Designing sound effects for the minimalist hip-to-be-square spots was an exercise in silence for Bissen, Gross and Motia. "It was a case of quieter is better," says Bissen. "The visuals barely move, so the sounds had to be meaningful but sparse." Some requested sounds, such as contact with a wet toilet seat in "Hierarchy," don't exist in nature, never mind a sound library, so the Metatechnik crew got creative in the name of bathroom humor, layering the impact of a slap with the splat of bare feet in a puddle. For "Superstition Ladder," sounds were necessary for the appearance of arrows that show where characters would walk, as well as the sound of a piano crushing an unlucky soul. The designers opted for a retro video-game noise for the arrow, while they layered the smashing of a wooden crate with synthesizer dissonance and a decapitation to accompany the piano. "We got to dive into the horror section of our sound library, which we hadn't really touched at all," says Gross.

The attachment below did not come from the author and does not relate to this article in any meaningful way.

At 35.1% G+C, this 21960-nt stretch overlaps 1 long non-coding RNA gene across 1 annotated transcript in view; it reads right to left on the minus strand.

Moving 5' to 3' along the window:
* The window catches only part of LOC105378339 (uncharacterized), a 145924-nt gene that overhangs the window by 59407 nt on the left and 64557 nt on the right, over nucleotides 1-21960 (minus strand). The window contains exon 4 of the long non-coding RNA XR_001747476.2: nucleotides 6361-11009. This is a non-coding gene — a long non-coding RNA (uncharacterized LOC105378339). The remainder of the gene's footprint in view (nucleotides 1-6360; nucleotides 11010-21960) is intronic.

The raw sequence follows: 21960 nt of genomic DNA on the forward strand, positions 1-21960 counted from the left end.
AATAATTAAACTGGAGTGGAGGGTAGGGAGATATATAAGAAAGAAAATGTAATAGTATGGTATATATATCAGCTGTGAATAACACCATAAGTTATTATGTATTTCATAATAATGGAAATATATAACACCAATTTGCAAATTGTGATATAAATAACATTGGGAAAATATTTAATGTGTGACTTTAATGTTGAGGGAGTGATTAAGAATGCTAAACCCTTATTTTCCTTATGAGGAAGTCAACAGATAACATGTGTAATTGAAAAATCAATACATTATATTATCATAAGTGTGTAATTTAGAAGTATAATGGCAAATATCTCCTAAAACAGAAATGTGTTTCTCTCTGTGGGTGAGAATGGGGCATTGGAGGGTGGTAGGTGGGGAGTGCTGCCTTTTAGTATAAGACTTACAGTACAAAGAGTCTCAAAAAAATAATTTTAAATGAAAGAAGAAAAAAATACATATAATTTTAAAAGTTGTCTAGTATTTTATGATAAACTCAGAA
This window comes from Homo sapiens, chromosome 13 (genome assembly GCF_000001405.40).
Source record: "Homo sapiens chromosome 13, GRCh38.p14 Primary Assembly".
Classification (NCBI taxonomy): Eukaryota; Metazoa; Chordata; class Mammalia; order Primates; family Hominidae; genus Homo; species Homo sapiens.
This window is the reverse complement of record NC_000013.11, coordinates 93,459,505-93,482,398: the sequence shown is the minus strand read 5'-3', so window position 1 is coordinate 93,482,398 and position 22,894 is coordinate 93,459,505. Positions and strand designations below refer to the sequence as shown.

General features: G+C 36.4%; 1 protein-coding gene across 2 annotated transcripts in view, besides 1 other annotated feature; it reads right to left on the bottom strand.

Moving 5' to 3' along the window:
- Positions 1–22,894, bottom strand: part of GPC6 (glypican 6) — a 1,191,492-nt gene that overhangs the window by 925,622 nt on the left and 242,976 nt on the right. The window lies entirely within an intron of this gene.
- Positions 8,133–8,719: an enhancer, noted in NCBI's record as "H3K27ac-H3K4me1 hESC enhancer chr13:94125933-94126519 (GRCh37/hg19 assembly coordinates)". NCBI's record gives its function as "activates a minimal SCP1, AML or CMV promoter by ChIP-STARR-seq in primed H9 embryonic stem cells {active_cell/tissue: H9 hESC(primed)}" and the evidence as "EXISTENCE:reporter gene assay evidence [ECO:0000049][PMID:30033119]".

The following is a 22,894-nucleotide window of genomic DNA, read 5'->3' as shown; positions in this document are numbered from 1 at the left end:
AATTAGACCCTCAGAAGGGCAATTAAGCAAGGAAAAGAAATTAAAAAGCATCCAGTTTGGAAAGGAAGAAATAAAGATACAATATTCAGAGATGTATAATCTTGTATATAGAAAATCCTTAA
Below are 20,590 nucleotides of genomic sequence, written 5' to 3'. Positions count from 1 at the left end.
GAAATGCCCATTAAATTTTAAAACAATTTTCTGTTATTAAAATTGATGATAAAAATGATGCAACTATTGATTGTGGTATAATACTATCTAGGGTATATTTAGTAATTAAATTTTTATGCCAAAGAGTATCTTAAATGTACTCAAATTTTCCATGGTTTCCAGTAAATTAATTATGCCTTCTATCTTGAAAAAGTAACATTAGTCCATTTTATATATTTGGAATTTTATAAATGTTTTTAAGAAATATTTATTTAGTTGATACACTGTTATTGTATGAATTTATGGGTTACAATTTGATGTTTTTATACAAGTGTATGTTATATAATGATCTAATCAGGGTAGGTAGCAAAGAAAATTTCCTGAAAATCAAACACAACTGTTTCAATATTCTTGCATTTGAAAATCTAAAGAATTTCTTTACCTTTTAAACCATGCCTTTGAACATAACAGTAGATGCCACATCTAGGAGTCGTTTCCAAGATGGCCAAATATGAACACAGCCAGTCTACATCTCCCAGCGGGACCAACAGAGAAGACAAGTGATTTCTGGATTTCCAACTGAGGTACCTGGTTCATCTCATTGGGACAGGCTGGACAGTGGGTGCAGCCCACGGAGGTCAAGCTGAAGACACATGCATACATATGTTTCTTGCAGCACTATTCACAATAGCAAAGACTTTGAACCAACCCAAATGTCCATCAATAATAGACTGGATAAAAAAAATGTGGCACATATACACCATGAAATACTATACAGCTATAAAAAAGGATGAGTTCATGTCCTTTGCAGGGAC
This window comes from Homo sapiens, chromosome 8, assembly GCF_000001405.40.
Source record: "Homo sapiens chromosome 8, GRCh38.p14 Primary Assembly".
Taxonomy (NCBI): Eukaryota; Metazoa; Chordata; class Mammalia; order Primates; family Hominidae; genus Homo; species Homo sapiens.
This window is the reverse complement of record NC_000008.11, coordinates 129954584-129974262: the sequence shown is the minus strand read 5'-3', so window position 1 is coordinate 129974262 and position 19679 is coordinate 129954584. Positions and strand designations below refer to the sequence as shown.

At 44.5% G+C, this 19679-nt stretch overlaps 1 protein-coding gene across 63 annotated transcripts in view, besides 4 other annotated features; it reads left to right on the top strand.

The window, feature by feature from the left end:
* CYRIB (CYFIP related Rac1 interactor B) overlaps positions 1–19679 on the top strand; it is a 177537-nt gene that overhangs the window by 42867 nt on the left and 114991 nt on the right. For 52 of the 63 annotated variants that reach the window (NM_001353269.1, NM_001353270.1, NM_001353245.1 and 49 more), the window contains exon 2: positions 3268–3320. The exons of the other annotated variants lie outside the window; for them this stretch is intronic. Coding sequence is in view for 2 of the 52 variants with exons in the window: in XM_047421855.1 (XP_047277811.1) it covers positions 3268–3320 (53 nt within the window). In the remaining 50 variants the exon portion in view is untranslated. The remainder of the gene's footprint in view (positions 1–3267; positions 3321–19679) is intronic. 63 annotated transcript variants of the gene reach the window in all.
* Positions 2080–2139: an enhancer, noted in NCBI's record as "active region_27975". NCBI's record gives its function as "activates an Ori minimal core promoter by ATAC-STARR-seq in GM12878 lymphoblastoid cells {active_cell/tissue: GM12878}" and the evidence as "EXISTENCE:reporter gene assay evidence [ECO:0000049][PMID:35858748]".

Though their influences and style vary as much as they possibly could, when the three are together, something gels to create a versatile working situation where individuality is expressed, but teamwork wins out. They share self-deprecating jokes, a genuine enthusiasm for what they do, and a camaraderie that seems attributable to natural chemistry. "We were naive when we started, with no client base or reputation, just formal training in music and composing," says Gross, who also produces and serves as company rep, and joined Motia and Bissen from Zen Music. "We were young and confident," says Motia, who met fellow co-owner Bissen while attending Brown University. "We knew we could do it." Then Bissen chimes in, "We had the courage, and as long as we can write music, we're happy." However chummy things are at work, they diverge when it comes to personal projects. Motia tours with new wave rock band Ex Models, Bissen deejays techno-trance at clubs, and Gross fronts pop band Moto Star and collaborates with Bissen as electro-pop duo Balm.